The server you choose should reflect the number and type of applications you want to run on it. You need to know how many users (clients) it will have. Many common applications — such as print serving, sharing office documents such as Word and Excel® files — impose such light processing demands that a single low-cost server may be able to handle your entire company with ease. Other tasks, such as hosting large databases or image libraries, require more processing horsepower along with big, fast hard disks and capacious network pipes to match.
|When buying a server, there are three considerations:|
1. Server type: Tower, rack or blade?
2. Hardware configuration
3. Server software
|Towers, racks or blades? You can choose from the following three types of servers:|
This is the most basic of servers on the market. It costs and takes up as much space as the average desktop. Tower servers are great for small businesses that:
|Have limited space concerns and need centralized processing without a data room Need easier monitoring and maintenance of networked resources Want to reduce susceptibility to intrusion and attack through a central location|
A tower is most typically recommended for your first server. You will also be able to choose the number of hard drives and processors on your server. For an office with less than 25 employees, a server with one processor and two to four hard drives should be sufficient. If you have more than 25 employees or if you're planning to run data-intensive applications, a server with two processors and four to six hard drives is recommended.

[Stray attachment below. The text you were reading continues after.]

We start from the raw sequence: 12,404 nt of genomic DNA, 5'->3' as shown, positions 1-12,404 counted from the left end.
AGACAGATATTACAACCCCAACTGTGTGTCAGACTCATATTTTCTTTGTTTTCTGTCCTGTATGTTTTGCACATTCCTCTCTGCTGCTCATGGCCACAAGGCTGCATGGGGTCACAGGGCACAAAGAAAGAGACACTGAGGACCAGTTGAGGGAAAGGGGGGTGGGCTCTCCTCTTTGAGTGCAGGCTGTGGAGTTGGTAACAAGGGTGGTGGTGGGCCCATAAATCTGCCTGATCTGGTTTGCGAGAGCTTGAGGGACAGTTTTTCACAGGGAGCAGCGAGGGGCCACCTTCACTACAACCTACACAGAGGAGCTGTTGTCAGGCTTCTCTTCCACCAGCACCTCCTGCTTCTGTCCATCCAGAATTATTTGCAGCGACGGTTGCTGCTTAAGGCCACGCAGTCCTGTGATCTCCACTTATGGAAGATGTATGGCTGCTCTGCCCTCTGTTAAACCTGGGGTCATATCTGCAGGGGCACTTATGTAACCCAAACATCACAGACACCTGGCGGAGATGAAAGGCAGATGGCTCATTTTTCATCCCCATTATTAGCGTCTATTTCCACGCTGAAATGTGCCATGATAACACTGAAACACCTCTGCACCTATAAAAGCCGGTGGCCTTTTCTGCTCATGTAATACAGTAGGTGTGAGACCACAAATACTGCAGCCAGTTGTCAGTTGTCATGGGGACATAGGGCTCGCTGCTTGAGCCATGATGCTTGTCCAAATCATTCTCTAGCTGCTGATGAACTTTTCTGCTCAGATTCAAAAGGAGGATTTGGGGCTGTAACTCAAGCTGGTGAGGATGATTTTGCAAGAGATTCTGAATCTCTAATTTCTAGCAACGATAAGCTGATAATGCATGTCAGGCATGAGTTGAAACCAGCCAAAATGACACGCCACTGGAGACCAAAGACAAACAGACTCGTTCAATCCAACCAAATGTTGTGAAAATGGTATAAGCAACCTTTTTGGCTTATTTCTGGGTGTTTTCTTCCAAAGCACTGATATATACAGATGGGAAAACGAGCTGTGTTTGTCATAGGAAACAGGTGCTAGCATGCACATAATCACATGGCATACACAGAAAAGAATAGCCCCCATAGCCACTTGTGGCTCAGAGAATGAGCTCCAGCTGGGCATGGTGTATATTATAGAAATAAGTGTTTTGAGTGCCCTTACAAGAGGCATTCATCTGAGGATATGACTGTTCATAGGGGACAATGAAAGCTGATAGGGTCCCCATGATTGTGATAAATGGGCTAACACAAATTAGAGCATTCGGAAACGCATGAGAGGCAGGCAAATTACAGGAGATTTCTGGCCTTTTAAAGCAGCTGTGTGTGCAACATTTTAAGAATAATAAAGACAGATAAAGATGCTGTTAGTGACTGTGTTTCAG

This system stacks the servers in racks in much the same way that a CD rack stacks CDs. This is a space-saving option but is more suited for companies that: Want to maximize space in a centralized data center Need flexibility to mix and match servers to match applications and workloads Require large dedicated storage internal to the server
Rack servers are better for small businesses that are well versed in the world of servers or a medium-sized business that requires more servers.
|Blade servers |
This system is the most compact server of the bunch. This server was named for its ultrathin shape. Multiple blade servers can fit vertically into a single enclosure, sharing certain hardware components such as power supplies. Because of their ultracompact size, you can fit more servers into less space. Consolidating a traditional server infrastructure into space- and power-saving blade enclosures means: More processing Less space Less power Less time and money spent on management
Blade servers are great for businesses that require much larger computing capacity or for businesses that plan to develop a data center.